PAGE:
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Happy on the Inside
Austin Murphy
June 21, 1999
Short on millionaires but long on thrills and spills, the expanding, in-your-face Arena Football League has found its niche
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June 21, 1999

Happy On The Inside

Short on millionaires but long on thrills and spills, the expanding, in-your-face Arena Football League has found its niche

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Your money is no good tonight, George LaFrance is told. Where would you like to eat?

Given carte blanche, the Jerry Rice of the Arena Football League cocks an eyebrow and asks, "Are you sure?" Moments later he steers his car into the parking lot of a Red Lobster.

There is much to love about the cramped, curious species of football that LaFrance plays: cheap tickets; a Fans' Bill of Rights; seats so close to the action you can hear the breath whistling out of a player's lungs as he is mashed into the wall; a Chewbacca-sized commissioner who hugs everyone, enjoys the works of O. Henry and composes country-music lyrics.

But the best thing about this resilient, 13-year-old, 15-team league is its labor pool. Four or five players per 24-man roster make $50,000 to $60,000 for the five-month season. The rest earn closer to 20 grand. No one is getting rich. No one has a wardrobe consultant. Many hold down second jobs during the season. A big night out is dinner at Red Lobster.

LaFrance is an offensive specialist for the Tampa Bay Storm, meaning he's one of two players on offense (the other being the quarterback) who don't play both ways. In the Arena off-season he coaches high school football and counsels students on the Navajo reservation in Chinle, Ariz. Tonight, he has 90 minutes to eat and get back to his apartment in Tampa. At 10 o'clock his wife, Darlene, is calling. On this night she is driving 30 minutes from the couple's work-in-progress dream house to use the pay phone at a convenience store. "If I miss that call," says George, "I'm in trouble."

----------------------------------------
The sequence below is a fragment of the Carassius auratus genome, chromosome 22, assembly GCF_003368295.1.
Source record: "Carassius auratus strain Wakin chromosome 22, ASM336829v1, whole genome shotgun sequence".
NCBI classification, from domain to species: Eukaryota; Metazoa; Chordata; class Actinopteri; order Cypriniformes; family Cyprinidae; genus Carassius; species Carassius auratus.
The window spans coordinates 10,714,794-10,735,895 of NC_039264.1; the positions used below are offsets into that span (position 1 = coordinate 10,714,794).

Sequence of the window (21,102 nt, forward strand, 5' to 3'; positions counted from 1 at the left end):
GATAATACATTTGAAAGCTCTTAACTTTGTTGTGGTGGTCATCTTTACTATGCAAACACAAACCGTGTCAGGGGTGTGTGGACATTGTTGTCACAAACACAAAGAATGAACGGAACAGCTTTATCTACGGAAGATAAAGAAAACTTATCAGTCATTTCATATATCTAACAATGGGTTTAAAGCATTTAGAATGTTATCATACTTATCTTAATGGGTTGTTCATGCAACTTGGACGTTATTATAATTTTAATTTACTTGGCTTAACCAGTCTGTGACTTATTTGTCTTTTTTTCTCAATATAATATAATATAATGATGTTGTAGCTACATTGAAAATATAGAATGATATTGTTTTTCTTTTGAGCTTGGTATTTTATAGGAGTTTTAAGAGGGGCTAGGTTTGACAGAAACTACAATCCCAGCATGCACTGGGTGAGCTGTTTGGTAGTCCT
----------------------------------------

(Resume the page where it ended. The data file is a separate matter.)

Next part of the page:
The AFL was in its second season in 1988 when LaFrance, not long after playing at tiny Baker University in Baldwin City, Kans., signed on with the now extinct Detroit Drive. After helping the Drive win ArenaBowl II, he reported in the summer of '88 to the camp of the Green Bay Packers, who had signed him as a free agent. Two weeks later he was cut.

"They kept a bunch of old vets and one rookie, Sterling Sharpe," says LaFrance. He sighs, exhaling a decade's worth of what-ifs. "But that's history. I have no bitterness, no regrets." What he does have are 10-plus seasons in the AFL, 16 career league records, four ArenaBowl rings and a spot awaiting him in the league's Hall of Fame, in Des Moines. "I feel like the most fortunate person you've ever met," he says.

He is one of the toughest. At Chinle High, LaFrance not only coaches football but also presides over the internal-suspension room. That means the students with whom he spends much of his day are doubly surly: They've been suspended, but their transgressions have been deemed so severe that they don't get to serve out their suspensions at home. "George is good with those kids," says Darlene, who clerks for two judges at the tribal court. "He can talk to them. If they're losing hope, he reminds them how close they are to graduation. He shows them a little light so they can go on." Not all of them see the light, she admits. "Eventually, I see half those kids in my court."

She is a sharp-tongued, full-blooded Navajo who met her future husband at Eastern Arizona College, a juco where he played before transferring to Baker. They have two daughters: Ahsaki, 8, and Nizhoni, 6. While their dream house is being built in Beshbetoh, about a 90-minute drive from Chinle, the LaFrances live in an apartment in Chinle.

Unbidden, George has brought to dinner a photo album containing pictures of the work in progress. The house should be finished by next summer. This month the log siding goes up and the electrical wiring goes in. Construction can't go any faster. "We're paying as we go," he says. "When we're done, we'll have a house! It'll have five bedrooms, three bathrooms, 4,700 square feet. See, you don't have to be a millionaire to build a house like this. It's not how much you make, it's what you spend it on."

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